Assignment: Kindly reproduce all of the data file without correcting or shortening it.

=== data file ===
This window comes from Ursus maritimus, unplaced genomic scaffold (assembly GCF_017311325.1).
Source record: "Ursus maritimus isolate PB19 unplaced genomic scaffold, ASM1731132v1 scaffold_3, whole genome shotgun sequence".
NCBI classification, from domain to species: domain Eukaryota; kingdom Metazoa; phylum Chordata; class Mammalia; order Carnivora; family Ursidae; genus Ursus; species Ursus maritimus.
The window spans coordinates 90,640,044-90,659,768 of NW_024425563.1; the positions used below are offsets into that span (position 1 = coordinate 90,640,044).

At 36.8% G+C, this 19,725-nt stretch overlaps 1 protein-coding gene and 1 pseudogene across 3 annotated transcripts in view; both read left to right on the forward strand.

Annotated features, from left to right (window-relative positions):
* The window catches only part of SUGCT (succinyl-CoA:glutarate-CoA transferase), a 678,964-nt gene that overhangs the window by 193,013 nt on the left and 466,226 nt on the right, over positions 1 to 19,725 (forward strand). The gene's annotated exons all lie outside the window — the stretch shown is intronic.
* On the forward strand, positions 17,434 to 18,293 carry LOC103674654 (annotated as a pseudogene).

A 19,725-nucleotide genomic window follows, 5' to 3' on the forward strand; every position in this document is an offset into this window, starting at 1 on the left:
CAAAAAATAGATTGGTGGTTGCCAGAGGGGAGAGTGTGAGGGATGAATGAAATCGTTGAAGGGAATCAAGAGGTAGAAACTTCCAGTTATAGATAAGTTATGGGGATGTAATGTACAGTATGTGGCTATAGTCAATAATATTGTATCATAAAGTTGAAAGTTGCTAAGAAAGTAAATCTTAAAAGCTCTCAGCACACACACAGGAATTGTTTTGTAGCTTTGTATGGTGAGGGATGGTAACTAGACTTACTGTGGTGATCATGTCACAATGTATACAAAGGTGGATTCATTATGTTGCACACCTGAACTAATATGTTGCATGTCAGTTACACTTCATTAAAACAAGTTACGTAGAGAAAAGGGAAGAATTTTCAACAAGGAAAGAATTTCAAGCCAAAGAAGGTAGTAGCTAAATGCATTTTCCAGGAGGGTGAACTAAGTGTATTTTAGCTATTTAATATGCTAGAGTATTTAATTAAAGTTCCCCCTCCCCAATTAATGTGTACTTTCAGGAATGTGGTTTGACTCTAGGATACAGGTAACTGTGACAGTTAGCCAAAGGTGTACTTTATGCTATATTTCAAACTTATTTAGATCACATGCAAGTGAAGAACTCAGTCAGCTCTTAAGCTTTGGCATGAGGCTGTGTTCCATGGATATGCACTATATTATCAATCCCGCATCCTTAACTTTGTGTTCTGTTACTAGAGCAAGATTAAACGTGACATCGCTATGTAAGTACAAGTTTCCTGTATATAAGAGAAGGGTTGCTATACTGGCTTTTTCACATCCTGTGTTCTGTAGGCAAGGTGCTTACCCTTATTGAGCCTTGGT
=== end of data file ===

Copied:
This window comes from Ursus maritimus, unplaced genomic scaffold (assembly GCF_017311325.1).
Source record: "Ursus maritimus isolate PB19 unplaced genomic scaffold, ASM1731132v1 scaffold_3, whole genome shotgun sequence".
NCBI classification, from domain to species: domain Eukaryota; kingdom Metazoa; phylum Chordata; class Mammalia; order Carnivora; family Ursidae; genus Ursus; species Ursus maritimus.
The window spans coordinates 90,640,044-90,659,768 of NW_024425563.1; the positions used below are offsets into that span (position 1 = coordinate 90,640,044).

At 36.8% G+C, this 19,725-nt stretch overlaps 1 protein-coding gene and 1 pseudogene across 3 annotated transcripts in view; both read left to right on the forward strand.

Annotated features, from left to right (window-relative positions):
* The window catches only part of SUGCT (succinyl-CoA:glutarate-CoA transferase), a 678,964-nt gene that overhangs the window by 193,013 nt on the left and 466,226 nt on the right, over positions 1 to 19,725 (forward strand). The gene's annotated exons all lie outside the window — the stretch shown is intronic.
* On the forward strand, positions 17,434 to 18,293 carry LOC103674654 (annotated as a pseudogene).

A 19,725-nucleotide genomic window follows, 5' to 3' on the forward strand; every position in this document is an offset into this window, starting at 1 on the left:
CAAAAAATAGATTGGTGGTTGCCAGAGGGGAGAGTGTGAGGGATGAATGAAATCGTTGAAGGGAATCAAGAGGTAGAAACTTCCAGTTATAGATAAGTTATGGGGATGTAATGTACAGTATGTGGCTATAGTCAATAATATTGTATCATAAAGTTGAAAGTTGCTAAGAAAGTAAATCTTAAAAGCTCTCAGCACACACACAGGAATTGTTTTGTAGCTTTGTATGGTGAGGGATGGTAACTAGACTTACTGTGGTGATCATGTCACAATGTATACAAAGGTGGATTCATTATGTTGCACACCTGAACTAATATGTTGCATGTCAGTTACACTTCATTAAAACAAGTTACGTAGAGAAAAGGGAAGAATTTTCAACAAGGAAAGAATTTCAAGCCAAAGAAGGTAGTAGCTAAATGCATTTTCCAGGAGGGTGAACTAAGTGTATTTTAGCTATTTAATATGCTAGAGTATTTAATTAAAGTTCCCCCTCCCCAATTAATGTGTACTTTCAGGAATGTGGTTTGACTCTAGGATACAGGTAACTGTGACAGTTAGCCAAAGGTGTACTTTATGCTATATTTCAAACTTATTTAGATCACATGCAAGTGAAGAACTCAGTCAGCTCTTAAGCTTTGGCATGAGGCTGTGTTCCATGGATATGCACTATATTATCAATCCCGCATCCTTAACTTTGTGTTCTGTTACTAGAGCAAGATTAAACGTGACATCGCTATGTAAGTACAAGTTTCCTGTATATAAGAGAAGGGTTGCTATACTGGCTTTTTCACATCCTGTGTTCTGTAGGCAAGGTGCTTACCCTTATTGAGCCTTGGT